“He has inspired logos, tattoos, paintings, books, and inspired so many people to live vegan and remove intentional animal suffering from their lives,” the sanctuary wrote online. “He has inspired activists to do more, and he continues to inspire us here at the sanctuary every single day, and the best part is that he does it all by simply existing and being his truly wonderful self.”

Skylands Animal Sanctuary has taken in many individuals with similar stories. Learn more about them here.

3. Babe (the second)

Earlier this year, a piglet fell off a meat truck in Pennsylvania and was found injured nearby. Animal rights organization PETA rescued the young animal, and helped transfer him to Indraloka Animal Sanctuary.

The pig’s story struck a chord with actor James Cromwell, who starred in 1995 film Babe. Cromwell requested to (virtually) meet the pig, and gave him the name Babe.

“I hear you’re rather an extraordinary pig,” Cromwell said to Babe on the call. “You jumped off a truck so you wouldn’t be someone’s Easter dinner? What a great thing to do. Nobody should have any animal for dinner, invite the animals to dinner, that’s what I say.”

Learn more about Indraloka Animal Sanctuary here.

4. Basil, Fleur, and Rosie

Three chicks who escaped from Red Tractor assured chicken farms in the UK
Animal Justice Project

In 2019, advocacy group Animal Justice Project (AJP) conducted an investigation into two chicken farms that were accredited by the Red Tractor “assurance scheme,” indicating a farm or product meets “high standards.”

Investigators discovered extensive animal abuse at the farms, one of which supplied chicken meat to Tesco, while the other was RSPCA-approved.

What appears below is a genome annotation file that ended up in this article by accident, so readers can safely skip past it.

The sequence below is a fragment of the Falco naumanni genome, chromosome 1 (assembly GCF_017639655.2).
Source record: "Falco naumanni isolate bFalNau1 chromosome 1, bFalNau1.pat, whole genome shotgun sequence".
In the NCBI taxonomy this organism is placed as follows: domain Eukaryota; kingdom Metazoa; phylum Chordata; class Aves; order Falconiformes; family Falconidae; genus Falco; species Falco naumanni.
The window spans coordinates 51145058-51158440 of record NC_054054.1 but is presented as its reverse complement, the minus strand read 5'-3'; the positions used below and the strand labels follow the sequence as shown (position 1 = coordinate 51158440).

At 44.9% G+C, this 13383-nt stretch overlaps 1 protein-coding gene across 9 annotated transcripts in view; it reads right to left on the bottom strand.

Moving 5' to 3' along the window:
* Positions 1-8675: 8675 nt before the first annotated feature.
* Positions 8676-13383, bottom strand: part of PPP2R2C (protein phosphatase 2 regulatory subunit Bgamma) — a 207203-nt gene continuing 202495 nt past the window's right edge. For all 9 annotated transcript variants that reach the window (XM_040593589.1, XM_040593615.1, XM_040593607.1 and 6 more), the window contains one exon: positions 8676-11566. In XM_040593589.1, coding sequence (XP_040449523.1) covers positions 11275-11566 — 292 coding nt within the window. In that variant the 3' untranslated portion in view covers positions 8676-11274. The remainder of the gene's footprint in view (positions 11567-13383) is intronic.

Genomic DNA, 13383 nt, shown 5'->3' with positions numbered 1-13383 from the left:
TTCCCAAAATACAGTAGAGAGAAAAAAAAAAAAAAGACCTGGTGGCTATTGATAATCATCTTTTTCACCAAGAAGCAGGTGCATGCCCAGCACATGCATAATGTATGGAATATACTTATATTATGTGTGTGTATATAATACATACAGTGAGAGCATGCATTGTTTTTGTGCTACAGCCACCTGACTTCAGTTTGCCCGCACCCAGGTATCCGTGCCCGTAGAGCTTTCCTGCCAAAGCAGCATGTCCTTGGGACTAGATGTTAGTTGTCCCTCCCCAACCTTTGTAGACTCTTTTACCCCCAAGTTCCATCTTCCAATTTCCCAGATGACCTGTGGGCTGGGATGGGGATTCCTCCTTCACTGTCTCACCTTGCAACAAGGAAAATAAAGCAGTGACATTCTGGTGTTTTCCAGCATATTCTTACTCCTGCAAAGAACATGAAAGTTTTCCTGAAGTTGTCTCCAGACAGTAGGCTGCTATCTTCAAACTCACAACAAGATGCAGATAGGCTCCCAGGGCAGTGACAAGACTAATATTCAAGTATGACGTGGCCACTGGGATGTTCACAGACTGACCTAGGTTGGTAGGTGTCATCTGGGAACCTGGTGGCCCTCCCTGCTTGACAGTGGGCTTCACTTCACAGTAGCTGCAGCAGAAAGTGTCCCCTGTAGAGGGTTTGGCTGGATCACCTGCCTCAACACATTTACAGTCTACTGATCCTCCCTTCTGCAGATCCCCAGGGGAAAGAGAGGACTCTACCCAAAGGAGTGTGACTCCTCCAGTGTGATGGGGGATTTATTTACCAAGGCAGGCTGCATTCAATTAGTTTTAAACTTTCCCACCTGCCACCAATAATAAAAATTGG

During the investigation, AJP discovered three chicks on the side of a busy road commonly taken by slaughtertrucks. After much discussion, it was decided that the chicks – named Basil, Fleur, and Rosie – were allowed to go free.

“Despite seeing such awful abuse on the farms during this investigation, we are delighted that there are three survivors,” AJP campaigner Ayrton Cooper said at the time. “Fleur, Basil, and Rosie are symbolic of an industry built on pain and suffering, no matter where you look.

“The answer isn’t ‘slow-growing’, and it’s not ‘free-range’. Brutal handling and slaughter is standard. The answer is to go vegan.”

Learn more about Animal Justice Project here.

5. Sammy, Sunny, and Sooty

On May 24, 2023, three Animal Rising activists entered a farm on Sandringham Estate in the UK, on land owned by the royal family. There, they took three lambs who were set to be slaughtered for meat. Later named Sammy, Sunny, and Sooty, the lambs were taken to safety and the activists handed themselves into police.

“Saving lives is morally the correct thing to do,” Rose Patterson, one of the rescuers, told Plant Based News the following day. “We are all taught that preventing harm is a good thing to do and that is exactly what we did yesterday at Sandringham.”

“At barely months old – just babies – lambs are killed for food; it doesn’t have to be this way. We can live in a world where the freedom of all animals is valued, they’re not used for food, and we have a safe and secure food system.”

Learn more about Animal Rising here.